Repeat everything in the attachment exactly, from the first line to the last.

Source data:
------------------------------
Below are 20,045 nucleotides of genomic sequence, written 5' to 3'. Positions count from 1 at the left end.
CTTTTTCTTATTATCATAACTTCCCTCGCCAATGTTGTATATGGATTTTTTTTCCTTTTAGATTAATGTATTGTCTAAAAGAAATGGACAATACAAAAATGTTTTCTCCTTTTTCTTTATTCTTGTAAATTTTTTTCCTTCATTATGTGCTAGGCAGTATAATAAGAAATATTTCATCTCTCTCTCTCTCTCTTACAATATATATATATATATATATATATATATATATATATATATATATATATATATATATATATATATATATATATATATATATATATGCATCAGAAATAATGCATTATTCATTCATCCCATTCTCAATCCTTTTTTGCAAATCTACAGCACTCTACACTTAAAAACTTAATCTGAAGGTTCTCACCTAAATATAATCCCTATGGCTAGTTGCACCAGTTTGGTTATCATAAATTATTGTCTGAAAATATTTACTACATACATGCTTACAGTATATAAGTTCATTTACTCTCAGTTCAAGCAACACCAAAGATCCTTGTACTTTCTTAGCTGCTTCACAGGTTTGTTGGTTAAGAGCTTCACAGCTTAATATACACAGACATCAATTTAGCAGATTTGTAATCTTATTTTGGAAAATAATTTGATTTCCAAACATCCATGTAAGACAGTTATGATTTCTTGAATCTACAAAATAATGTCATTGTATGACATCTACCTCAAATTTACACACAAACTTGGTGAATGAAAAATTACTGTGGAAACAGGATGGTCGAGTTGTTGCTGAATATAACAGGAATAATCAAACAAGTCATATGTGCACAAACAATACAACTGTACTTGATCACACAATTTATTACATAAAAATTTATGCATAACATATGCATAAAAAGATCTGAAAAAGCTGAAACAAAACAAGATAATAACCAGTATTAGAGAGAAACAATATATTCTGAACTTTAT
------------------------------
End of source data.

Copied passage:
Below are 20,045 nucleotides of genomic sequence, written 5' to 3'. Positions count from 1 at the left end.
CTTTTTCTTATTATCATAACTTCCCTCGCCAATGTTGTATATGGATTTTTTTTCCTTTTAGATTAATGTATTGTCTAAAAGAAATGGACAATACAAAAATGTTTTCTCCTTTTTCTTTATTCTTGTAAATTTTTTTCCTTCATTATGTGCTAGGCAGTATAATAAGAAATATTTCATCTCTCTCTCTCTCTCTTACAATATATATATATATATATATATATATATATATATATATATATATATATATATATATATATATATATATATATATATATATATATGCATCAGAAATAATGCATTATTCATTCATCCCATTCTCAATCCTTTTTTGCAAATCTACAGCACTCTACACTTAAAAACTTAATCTGAAGGTTCTCACCTAAATATAATCCCTATGGCTAGTTGCACCAGTTTGGTTATCATAAATTATTGTCTGAAAATATTTACTACATACATGCTTACAGTATATAAGTTCATTTACTCTCAGTTCAAGCAACACCAAAGATCCTTGTACTTTCTTAGCTGCTTCACAGGTTTGTTGGTTAAGAGCTTCACAGCTTAATATACACAGACATCAATTTAGCAGATTTGTAATCTTATTTTGGAAAATAATTTGATTTCCAAACATCCATGTAAGACAGTTATGATTTCTTGAATCTACAAAATAATGTCATTGTATGACATCTACCTCAAATTTACACACAAACTTGGTGAATGAAAAATTACTGTGGAAACAGGATGGTCGAGTTGTTGCTGAATATAACAGGAATAATCAAACAAGTCATATGTGCACAAACAATACAACTGTACTTGATCACACAATTTATTACATAAAAATTTATGCATAACATATGCATAAAAAGATCTGAAAAAGCTGAAACAAAACAAGATAATAACCAGTATTAGAGAGAAACAATATATTCTGAACTTTAT